The Headscarf Debate in Turkey

Turkey must lift headscarf ban for EU: formin
Feb 2, 2008; Reuters

ANKARA (Reuters) - Turkey must lift a ban on headscarves at university as part of democratic reforms aimed at European Union accession, Foreign Minister Ali Babacan said on Saturday.

Turkey's parliament is expected to approve a constitutional amendment next week sponsored by the ruling Islamist-rooted AK Party aimed at easing the ban for university students.

The headscarf debate is central to Turkey's complex identity, as the young democracy struggles to meet the demands of both a pious Muslim population and also a secular, pro-Western elite that sees Islam as backwards.

The EU has pressed Turkey to boost freedom of expression and minority rights but has no position on the headscarf issue.

"Turkey is a country which has to make political reforms to achieve the strategic goal of full membership in the European Union, which it has chosen," Babacan told a news conference.

France as well as some colleges in the Netherlands ban headscarves, while Britain and many other EU members allow the headscarf in the name of civil liberty.

Turkey's government wants to expand freedoms to turn Turkey into a "first-class democracy where freedoms in all fields are enjoyed fully", Babacan said.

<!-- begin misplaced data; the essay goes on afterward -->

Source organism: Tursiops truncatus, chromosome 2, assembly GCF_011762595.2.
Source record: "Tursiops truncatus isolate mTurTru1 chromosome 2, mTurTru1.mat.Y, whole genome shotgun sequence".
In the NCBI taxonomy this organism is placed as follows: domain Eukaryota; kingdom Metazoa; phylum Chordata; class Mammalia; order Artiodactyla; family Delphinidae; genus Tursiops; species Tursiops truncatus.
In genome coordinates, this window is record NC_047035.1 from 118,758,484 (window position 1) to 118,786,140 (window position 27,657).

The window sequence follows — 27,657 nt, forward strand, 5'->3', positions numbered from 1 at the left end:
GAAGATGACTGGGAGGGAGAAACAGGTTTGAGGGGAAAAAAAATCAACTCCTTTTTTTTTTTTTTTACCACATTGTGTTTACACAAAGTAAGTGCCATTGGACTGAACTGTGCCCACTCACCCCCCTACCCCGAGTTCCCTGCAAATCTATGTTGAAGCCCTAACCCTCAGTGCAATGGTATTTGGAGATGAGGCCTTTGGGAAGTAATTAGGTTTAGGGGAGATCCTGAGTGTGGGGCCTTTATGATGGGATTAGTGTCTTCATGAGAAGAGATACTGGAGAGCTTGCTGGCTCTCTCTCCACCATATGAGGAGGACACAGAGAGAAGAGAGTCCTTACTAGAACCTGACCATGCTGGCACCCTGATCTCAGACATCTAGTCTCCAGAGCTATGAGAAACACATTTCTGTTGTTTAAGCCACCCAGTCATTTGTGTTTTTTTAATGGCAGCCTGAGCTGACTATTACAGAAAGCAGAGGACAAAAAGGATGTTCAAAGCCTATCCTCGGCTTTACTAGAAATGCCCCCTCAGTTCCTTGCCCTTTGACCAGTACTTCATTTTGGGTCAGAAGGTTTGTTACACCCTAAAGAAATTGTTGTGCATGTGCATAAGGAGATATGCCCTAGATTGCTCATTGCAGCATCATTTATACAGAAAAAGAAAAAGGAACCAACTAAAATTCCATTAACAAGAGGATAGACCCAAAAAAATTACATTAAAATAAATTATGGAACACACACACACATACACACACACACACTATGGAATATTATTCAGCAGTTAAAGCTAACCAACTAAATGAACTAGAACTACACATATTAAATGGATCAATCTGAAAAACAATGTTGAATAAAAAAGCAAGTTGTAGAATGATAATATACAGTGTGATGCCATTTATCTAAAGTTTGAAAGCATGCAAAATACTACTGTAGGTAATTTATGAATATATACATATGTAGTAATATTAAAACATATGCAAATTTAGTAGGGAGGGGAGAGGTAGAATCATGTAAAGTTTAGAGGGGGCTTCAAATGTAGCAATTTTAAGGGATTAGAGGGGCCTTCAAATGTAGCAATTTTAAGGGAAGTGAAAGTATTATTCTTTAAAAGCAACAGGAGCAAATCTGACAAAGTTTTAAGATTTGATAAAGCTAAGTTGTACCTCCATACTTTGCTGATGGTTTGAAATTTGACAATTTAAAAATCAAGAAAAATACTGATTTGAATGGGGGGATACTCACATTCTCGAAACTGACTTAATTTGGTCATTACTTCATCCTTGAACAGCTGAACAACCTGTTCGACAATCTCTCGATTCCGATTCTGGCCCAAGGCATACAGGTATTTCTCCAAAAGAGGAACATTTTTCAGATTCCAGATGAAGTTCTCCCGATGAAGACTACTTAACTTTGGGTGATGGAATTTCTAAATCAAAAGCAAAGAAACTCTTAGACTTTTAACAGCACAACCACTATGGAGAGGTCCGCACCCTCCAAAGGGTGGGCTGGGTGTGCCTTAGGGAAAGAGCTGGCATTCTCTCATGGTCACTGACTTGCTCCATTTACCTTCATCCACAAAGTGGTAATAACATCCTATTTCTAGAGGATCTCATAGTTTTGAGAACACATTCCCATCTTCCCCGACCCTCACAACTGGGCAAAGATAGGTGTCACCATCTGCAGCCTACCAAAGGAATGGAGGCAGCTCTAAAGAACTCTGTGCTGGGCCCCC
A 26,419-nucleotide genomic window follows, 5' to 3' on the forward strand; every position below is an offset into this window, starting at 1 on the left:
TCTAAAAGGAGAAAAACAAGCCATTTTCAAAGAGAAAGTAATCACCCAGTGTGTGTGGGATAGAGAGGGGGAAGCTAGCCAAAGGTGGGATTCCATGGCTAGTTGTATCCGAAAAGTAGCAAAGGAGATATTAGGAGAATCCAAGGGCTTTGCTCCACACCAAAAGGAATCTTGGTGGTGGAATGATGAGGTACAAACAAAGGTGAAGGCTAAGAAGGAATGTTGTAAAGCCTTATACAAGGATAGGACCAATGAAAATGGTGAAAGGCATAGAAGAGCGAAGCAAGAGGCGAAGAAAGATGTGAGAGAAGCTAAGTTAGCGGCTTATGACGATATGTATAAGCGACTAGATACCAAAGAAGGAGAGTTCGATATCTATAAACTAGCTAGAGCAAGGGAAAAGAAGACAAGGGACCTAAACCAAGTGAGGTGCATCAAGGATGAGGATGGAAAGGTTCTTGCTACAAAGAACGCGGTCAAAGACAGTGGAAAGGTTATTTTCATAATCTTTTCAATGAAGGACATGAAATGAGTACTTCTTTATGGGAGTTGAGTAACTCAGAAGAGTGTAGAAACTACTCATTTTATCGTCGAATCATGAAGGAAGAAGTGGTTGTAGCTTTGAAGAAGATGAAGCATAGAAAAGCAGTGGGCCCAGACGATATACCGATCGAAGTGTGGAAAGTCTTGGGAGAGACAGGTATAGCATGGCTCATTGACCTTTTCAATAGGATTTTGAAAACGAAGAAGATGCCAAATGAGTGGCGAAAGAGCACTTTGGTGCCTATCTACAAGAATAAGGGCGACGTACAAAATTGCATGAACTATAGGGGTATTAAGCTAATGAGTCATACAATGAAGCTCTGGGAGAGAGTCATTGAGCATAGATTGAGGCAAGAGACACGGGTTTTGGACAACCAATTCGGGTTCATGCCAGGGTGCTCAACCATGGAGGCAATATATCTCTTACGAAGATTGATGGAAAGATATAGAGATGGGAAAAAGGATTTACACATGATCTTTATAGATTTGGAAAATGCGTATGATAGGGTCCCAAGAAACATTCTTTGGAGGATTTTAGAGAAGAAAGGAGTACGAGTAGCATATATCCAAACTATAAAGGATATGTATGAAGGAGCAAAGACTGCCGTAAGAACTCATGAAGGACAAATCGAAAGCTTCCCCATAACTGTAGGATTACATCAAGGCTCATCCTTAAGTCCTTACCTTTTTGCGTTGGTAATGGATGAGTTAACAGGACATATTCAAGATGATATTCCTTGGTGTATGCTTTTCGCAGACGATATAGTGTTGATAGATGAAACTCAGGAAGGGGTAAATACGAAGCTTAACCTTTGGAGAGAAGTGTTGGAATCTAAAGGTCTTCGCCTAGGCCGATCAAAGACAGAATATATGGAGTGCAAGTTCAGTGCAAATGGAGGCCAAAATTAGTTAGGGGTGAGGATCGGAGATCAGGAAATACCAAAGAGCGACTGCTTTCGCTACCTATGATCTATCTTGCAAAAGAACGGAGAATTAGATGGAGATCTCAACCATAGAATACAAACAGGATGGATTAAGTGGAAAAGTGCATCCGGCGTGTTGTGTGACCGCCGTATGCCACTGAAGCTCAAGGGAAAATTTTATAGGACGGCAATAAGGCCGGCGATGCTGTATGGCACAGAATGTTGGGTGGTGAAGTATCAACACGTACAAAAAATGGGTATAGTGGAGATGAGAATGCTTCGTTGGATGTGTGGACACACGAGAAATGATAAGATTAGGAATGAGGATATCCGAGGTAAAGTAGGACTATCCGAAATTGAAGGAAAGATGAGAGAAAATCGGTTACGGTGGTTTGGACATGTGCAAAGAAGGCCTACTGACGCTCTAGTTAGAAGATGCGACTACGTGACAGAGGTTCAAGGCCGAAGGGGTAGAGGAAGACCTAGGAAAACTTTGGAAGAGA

Prime Minister Tayyip Erdogan sought on Saturday to soothe secularist fears that lifting the ban would over time lead to heavy pressure on uncovered women to wear the headscarf.

"We are calm. Everyone is doing their duty and nobody should be disturbed by this. Here I see headscarved women as well as uncovered women. This is Turkey which we desire to see," Erdogan told a gathering of his party.

Babacan also said the furor on the headscarf issue and rising tensions taint Turkey's image.

"Unfortunately an important part of the debate going on in these days is weakening Turkey's image abroad," he said.

Secularists plan to hold a rally in Ankara on Saturday in protest of the government.

Members of Turkey's judiciary and top businessmen have already criticized the headscarf plan and the main opposition party, the secularist CHP, has said it will try to block the reform through the Constitutional Court.

Turkey's powerful military, which views itself as the ultimate guarantor of the secular order, has made clear it is closely watching the debates, but has so far refrained from directly commenting on the headscarf proposal.

(Reporting by Selcuk Gokoluk; Editing by Matthew Tostevin)

Also See: Huge Pro-Secular Protest in Turkey - AFP


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